//  4/16/18  //  Commentary

This post, which highlights an academic paper related to #MeToo, is part of a series on #MeToo, sex discrimination, and possible solutions that amount to more than quick fixes.  

In a series of posts, I’ve highlighted how #MeToo must focus on systemic solutions including law reform, and also how some of the barriers to systemic solutions will be people who think they have already put in enough work. In another series of posts, I wanted to highlight some recent papers that bring together some of these themes.

Professors Lesley Wexler, Jennifer Robbennolt, and Colleen Murphy recently posted a paper on SSRN titled “#MeToo, Time’s Up, And Theories of Justice.” In the paper, they argue that restorative and transitional justice theories offer some insights for #MeToo, including its focus on structural inequalities. And, they argue, the two theories of justice bring home “the need for holism and mixed types of responses”—i.e., a move away from naming and shaming or firing, and more responses that are calibrated to the offense.

I agree with those insights of the paper, but also wanted to highlight one of the obstacles to borrowing from models of restorative or transitional justice. As the authors note, restorative justice emphasizes the importance of “acknowledgment” and “responsibility taking.” That is, victims want to have their stories acknowledge; ideally, they would like the perpetrator to not only admit wrongdoing, but acknowledge the harm it caused. We’ve seen some of this happen—Megan Ganz has shared how powerful it was for Dan Harmon to acknowledge how he had harassed her; how he was wrong to do so; and how that caused her serious harm. Indeed, she publicly accepted his apology and forgave him after he publicly recounted what he had done and why it was wrong.

The rub is that sometimes the only way to get to acknowledgment and responsibility taking, which are the necessary first steps for restorative justice, is naming and shaming. Netflix, for example, didn’t just come out and say “we made a huge mistake when we paid Claire Foy less for playing the Queen of England on The Crown than we paid the actor who plays her husband.” Rather, they acknowledged they had done so when confronted about it; only then did they publicly commit, going forward, to paying no one more than the queen.

Dahlia Lithwick has written about a similar aspect of the Rob Porter debacle. It was not that the White House decided to let Rob Porter go once they knew that he was credibly accused (by several women) of domestic violence. The White House only decided to do something about it once they knew people knew that they knew.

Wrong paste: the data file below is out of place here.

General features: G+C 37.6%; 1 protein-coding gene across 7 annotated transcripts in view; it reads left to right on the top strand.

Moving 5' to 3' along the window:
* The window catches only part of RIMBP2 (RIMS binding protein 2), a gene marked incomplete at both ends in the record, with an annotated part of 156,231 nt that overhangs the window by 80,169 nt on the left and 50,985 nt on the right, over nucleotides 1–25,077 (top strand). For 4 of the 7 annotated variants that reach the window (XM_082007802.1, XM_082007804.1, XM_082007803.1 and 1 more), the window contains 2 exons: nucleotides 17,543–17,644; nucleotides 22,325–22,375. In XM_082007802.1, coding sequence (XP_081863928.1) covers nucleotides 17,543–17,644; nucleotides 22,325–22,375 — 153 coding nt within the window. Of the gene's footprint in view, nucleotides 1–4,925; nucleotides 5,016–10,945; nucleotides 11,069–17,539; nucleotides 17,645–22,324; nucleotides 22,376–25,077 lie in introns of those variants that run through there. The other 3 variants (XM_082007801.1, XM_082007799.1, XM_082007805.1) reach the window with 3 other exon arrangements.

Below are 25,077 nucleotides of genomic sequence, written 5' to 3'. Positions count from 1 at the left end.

Indeed, this has also been a theme in some of the posts I've written in this #MeToo series:  It has taken public disclosures, and public prodding to force institutions and people to do something to address harassment.  Munger Tolles didn't decide to rescind the mandatory confidential arbitration provisions they had attempted to force on summer associates who had already accepted their offers out of nowhere.  They did so after law students leaked the existence of the agreements.  As I wrote at the time:

That just proves an uncomfortable fact about #MeToo:  No one, and I mean no one, thinks that the best system, or even a good system, for sorting through harassment claims is to air every accusation publicly.  The sad fact, however, is that it still remains the safest option for many women: Reporting publicly is still the best way to minimize the potential of retaliation against you, and to maximize the chance that the report is taken seriously. 

The same is true of the Federal Judicial Working Group's decision to create a mailbox to receive recommendations from former clerks, and to meet with some former clerks about their recommendations.  The working group didn't magically decide to do these things overnight.  They did so because former law clerks (the same ones I gave a shout out to in my last post--a group led by Jaime SantosKendall Turner, and others) publicly lobbied for them to do so.

As these examples show, sometimes the acknowledgment and responsibility taking aspects of restorative justice have to go through naming and, with it, shaming. As much as I would like that not to be the case, there are enough anecdotes to suggest naming is still an occasionally necessary step.


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